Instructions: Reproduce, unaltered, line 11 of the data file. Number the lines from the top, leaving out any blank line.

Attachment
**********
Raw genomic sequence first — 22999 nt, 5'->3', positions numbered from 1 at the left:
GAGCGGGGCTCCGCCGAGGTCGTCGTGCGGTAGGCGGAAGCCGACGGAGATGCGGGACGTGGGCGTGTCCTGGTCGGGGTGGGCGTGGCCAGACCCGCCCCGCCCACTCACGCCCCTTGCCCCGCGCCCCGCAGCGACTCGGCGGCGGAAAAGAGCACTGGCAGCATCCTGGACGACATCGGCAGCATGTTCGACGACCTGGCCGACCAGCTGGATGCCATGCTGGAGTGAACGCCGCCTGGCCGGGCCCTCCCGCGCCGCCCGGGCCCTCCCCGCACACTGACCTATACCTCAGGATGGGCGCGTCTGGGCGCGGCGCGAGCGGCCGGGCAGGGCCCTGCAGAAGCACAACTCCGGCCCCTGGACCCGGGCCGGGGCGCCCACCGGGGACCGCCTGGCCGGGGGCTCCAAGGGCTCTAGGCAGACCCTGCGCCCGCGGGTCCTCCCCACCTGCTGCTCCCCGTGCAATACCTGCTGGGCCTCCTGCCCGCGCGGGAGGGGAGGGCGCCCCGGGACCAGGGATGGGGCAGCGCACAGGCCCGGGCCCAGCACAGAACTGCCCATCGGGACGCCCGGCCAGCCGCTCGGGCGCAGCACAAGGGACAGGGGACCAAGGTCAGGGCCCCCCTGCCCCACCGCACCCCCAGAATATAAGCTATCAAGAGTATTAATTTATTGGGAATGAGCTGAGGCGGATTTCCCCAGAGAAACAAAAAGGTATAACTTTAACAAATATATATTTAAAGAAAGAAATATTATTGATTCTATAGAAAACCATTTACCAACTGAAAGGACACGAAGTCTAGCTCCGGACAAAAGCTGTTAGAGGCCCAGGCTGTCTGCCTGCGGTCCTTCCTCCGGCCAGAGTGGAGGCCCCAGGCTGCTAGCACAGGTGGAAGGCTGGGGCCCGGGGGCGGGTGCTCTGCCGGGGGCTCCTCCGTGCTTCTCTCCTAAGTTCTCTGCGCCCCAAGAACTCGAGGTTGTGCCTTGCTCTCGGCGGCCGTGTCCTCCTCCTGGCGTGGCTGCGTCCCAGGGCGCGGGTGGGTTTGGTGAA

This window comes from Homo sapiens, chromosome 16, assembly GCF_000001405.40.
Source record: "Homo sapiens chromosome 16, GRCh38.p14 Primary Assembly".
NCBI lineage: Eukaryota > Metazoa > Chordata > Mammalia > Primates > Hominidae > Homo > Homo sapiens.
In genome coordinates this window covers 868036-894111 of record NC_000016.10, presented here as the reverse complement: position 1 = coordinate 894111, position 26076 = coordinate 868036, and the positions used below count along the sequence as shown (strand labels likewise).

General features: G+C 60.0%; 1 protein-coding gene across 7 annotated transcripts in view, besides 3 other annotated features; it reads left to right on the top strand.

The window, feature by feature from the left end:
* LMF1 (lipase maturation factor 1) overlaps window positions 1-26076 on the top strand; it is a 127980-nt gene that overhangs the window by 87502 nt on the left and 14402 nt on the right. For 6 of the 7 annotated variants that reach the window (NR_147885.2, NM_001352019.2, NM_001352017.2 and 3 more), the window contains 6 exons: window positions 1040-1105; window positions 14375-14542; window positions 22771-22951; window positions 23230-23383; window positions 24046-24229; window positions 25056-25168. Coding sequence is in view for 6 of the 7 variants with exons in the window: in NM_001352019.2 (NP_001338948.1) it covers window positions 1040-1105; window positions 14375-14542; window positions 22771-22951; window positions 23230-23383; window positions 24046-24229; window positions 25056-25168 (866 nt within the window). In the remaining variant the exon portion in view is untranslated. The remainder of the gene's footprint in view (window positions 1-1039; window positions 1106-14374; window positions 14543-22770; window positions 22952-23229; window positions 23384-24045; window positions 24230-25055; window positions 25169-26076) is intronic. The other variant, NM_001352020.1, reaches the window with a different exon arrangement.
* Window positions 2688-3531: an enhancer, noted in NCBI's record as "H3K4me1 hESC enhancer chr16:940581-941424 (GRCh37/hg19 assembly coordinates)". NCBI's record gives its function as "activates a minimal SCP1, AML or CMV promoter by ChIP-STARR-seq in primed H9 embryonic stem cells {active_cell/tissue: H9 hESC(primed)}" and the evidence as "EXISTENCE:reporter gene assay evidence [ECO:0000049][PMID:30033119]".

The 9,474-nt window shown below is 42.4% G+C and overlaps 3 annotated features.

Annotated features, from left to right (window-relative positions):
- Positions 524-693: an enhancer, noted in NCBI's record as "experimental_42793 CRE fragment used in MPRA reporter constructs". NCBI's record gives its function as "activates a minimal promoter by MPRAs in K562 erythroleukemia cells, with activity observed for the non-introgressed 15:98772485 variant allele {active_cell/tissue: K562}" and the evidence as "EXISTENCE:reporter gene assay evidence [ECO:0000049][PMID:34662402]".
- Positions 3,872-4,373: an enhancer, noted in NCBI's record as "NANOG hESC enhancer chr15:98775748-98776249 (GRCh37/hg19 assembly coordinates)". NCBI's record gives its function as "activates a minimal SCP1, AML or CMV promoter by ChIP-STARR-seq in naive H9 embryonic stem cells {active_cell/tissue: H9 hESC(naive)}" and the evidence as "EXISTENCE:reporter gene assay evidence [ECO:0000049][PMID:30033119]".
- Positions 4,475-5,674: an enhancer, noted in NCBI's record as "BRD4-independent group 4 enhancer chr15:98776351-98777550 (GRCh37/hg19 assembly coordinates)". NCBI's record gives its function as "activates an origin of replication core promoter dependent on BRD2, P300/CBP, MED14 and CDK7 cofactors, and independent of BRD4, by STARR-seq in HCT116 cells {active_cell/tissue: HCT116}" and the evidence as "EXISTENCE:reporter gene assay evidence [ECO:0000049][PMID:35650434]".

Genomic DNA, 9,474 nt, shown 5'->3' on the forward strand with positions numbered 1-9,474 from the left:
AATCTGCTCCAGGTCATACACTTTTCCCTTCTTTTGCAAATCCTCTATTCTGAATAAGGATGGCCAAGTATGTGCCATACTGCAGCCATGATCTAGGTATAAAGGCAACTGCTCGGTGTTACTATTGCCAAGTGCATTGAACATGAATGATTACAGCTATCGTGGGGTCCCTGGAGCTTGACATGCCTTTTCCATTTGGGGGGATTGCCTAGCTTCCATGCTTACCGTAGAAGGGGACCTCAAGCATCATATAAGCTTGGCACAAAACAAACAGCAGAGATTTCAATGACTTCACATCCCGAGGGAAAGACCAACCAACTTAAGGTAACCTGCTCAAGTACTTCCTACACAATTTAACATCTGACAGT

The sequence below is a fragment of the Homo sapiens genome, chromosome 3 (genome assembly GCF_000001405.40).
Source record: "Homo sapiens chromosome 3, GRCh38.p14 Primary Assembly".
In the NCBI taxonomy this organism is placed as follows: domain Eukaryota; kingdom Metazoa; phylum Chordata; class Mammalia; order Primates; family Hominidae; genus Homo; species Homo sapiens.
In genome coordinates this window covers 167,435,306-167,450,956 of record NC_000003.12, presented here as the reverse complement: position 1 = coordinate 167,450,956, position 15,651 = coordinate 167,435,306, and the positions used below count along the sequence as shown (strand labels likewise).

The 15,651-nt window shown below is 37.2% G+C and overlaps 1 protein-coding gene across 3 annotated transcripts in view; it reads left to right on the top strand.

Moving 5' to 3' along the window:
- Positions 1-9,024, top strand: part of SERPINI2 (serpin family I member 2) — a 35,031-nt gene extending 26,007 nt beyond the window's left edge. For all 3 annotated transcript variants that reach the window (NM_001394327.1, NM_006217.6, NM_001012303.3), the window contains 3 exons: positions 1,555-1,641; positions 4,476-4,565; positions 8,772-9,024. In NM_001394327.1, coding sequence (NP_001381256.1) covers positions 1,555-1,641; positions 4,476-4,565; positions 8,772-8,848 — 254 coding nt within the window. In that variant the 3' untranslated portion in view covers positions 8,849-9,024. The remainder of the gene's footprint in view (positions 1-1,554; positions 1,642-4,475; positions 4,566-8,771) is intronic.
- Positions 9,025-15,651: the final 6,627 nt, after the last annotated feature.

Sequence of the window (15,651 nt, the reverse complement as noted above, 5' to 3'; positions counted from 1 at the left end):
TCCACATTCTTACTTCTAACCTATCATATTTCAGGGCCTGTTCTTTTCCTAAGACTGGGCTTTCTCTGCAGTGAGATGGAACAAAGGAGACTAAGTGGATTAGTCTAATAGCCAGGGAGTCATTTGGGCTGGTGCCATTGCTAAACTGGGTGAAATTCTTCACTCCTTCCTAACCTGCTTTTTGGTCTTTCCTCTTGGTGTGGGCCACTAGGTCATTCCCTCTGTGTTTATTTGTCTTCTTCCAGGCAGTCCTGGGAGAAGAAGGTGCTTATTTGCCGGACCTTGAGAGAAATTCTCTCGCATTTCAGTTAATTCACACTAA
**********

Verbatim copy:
The 9,474-nt window shown below is 42.4% G+C and overlaps 3 annotated features.